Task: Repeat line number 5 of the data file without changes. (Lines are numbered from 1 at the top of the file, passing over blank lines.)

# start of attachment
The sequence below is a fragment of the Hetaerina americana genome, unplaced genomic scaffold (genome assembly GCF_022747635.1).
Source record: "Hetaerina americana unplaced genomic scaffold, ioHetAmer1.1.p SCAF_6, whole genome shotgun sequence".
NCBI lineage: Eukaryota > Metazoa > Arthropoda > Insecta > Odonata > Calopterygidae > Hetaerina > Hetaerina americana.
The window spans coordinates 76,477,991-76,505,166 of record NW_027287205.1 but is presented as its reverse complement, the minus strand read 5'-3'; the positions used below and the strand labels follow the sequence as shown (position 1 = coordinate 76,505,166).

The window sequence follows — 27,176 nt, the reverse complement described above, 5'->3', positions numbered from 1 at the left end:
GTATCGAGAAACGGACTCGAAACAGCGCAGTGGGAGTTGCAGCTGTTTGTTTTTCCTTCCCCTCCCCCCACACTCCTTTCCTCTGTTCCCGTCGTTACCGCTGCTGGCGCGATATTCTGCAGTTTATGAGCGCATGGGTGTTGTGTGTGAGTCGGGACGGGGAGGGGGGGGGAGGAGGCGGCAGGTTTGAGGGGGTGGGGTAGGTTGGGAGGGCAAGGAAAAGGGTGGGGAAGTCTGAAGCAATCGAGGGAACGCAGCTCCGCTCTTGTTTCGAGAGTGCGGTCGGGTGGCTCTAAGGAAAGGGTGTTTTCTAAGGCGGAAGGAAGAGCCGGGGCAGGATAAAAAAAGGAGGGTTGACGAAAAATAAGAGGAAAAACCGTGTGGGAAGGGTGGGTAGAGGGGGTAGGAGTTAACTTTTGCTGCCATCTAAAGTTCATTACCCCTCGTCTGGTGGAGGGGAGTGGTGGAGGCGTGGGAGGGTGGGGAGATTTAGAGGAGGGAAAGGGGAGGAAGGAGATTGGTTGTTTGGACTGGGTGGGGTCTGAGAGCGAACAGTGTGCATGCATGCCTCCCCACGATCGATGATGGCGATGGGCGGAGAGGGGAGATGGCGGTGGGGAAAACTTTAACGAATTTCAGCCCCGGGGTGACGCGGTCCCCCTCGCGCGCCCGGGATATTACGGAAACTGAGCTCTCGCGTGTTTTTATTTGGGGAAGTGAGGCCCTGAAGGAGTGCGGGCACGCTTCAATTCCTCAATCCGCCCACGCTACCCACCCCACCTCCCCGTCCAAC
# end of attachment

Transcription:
The window sequence follows — 27,176 nt, the reverse complement described above, 5'->3', positions numbered from 1 at the left end: